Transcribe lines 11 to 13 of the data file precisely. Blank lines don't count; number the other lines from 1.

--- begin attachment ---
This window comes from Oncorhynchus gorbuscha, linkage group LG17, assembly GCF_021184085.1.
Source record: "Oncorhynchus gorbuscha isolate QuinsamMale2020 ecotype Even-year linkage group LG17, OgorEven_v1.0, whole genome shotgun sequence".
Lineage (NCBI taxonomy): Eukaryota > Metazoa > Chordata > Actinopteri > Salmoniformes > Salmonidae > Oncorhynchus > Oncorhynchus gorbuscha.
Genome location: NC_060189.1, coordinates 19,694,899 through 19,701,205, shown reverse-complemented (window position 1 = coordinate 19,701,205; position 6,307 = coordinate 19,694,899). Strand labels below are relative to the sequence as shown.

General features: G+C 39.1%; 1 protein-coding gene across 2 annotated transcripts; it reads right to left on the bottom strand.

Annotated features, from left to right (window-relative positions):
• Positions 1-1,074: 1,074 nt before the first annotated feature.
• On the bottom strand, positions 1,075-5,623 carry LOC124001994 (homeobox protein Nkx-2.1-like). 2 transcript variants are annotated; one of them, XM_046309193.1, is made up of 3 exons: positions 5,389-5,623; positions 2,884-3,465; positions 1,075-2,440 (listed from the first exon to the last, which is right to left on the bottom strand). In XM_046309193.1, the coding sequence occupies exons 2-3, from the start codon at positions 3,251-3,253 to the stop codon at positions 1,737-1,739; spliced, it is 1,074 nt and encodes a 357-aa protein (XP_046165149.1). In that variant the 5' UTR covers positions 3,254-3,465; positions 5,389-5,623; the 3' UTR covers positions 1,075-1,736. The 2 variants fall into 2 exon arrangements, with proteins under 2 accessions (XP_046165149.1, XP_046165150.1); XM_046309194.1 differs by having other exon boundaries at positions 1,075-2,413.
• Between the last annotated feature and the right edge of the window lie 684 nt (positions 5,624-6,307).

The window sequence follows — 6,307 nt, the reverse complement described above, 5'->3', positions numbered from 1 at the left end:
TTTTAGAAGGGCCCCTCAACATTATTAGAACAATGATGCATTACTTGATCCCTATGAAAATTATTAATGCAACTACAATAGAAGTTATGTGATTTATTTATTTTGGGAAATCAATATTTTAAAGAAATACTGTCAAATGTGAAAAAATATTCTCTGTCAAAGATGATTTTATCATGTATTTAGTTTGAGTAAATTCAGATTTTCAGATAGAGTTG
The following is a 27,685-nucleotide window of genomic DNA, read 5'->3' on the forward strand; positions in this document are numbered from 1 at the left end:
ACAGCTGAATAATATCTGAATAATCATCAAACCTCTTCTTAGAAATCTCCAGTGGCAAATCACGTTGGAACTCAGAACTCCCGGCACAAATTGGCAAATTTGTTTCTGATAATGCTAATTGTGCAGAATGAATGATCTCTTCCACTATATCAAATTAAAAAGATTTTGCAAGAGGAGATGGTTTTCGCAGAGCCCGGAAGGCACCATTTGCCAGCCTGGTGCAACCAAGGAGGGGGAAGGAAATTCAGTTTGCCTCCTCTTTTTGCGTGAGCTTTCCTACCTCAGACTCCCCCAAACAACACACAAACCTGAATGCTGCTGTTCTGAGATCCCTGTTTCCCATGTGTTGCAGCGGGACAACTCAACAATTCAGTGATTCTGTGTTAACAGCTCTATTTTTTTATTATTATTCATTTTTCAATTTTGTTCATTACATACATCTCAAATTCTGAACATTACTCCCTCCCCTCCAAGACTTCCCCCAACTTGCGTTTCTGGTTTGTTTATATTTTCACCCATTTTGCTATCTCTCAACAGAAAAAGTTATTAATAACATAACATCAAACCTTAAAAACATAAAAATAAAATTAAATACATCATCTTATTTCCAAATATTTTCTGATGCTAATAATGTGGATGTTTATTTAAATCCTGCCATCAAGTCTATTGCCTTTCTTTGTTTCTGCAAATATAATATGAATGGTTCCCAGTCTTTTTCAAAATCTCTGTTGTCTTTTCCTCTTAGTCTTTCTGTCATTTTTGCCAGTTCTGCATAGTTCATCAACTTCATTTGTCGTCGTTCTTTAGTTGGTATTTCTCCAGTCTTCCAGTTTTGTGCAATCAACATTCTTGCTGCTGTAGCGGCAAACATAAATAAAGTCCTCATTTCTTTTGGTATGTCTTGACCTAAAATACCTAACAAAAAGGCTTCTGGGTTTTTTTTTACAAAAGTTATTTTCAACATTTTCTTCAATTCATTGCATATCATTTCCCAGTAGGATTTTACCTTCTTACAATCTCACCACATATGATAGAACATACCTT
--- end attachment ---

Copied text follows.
TTTTAGAAGGGCCCCTCAACATTATTAGAACAATGATGCATTACTTGATCCCTATGAAAATTATTAATGCAACTACAATAGAAGTTATGTGATTTATTTATTTTGGGAAATCAATATTTTAAAGAAATACTGTCAAATGTGAAAAAATATTCTCTGTCAAAGATGATTTTATCATGTATTTAGTTTGAGTAAATTCAGATTTTCAGATAGAGTTG
The following is a 27,685-nucleotide window of genomic DNA, read 5'->3' on the forward strand; positions in this document are numbered from 1 at the left end:
ACAGCTGAATAATATCTGAATAATCATCAAACCTCTTCTTAGAAATCTCCAGTGGCAAATCACGTTGGAACTCAGAACTCCCGGCACAAATTGGCAAATTTGTTTCTGATAATGCTAATTGTGCAGAATGAATGATCTCTTCCACTATATCAAATTAAAAAGATTTTGCAAGAGGAGATGGTTTTCGCAGAGCCCGGAAGGCACCATTTGCCAGCCTGGTGCAACCAAGGAGGGGGAAGGAAATTCAGTTTGCCTCCTCTTTTTGCGTGAGCTTTCCTACCTCAGACTCCCCCAAACAACACACAAACCTGAATGCTGCTGTTCTGAGATCCCTGTTTCCCATGTGTTGCAGCGGGACAACTCAACAATTCAGTGATTCTGTGTTAACAGCTCTATTTTTTTATTATTATTCATTTTTCAATTTTGTTCATTACATACATCTCAAATTCTGAACATTACTCCCTCCCCTCCAAGACTTCCCCCAACTTGCGTTTCTGGTTTGTTTATATTTTCACCCATTTTGCTATCTCTCAACAGAAAAAGTTATTAATAACATAACATCAAACCTTAAAAACATAAAAATAAAATTAAATACATCATCTTATTTCCAAATATTTTCTGATGCTAATAATGTGGATGTTTATTTAAATCCTGCCATCAAGTCTATTGCCTTTCTTTGTTTCTGCAAATATAATATGAATGGTTCCCAGTCTTTTTCAAAATCTCTGTTGTCTTTTCCTCTTAGTCTTTCTGTCATTTTTGCCAGTTCTGCATAGTTCATCAACTTCATTTGTCGTCGTTCTTTAGTTGGTATTTCTCCAGTCTTCCAGTTTTGTGCAATCAACATTCTTGCTGCTGTAGCGGCAAACATAAATAAAGTCCTCATTTCTTTTGGTATGTCTTGACCTAAAATACCTAACAAAAAGGCTTCTGGGTTTTTTTTTACAAAAGTTATTTTCAACATTTTCTTCAATTCATTGCATATCATTTCCCAGTAGGATTTTACCTTCTTACAATCTCACCACATATGATAGAACATACCTT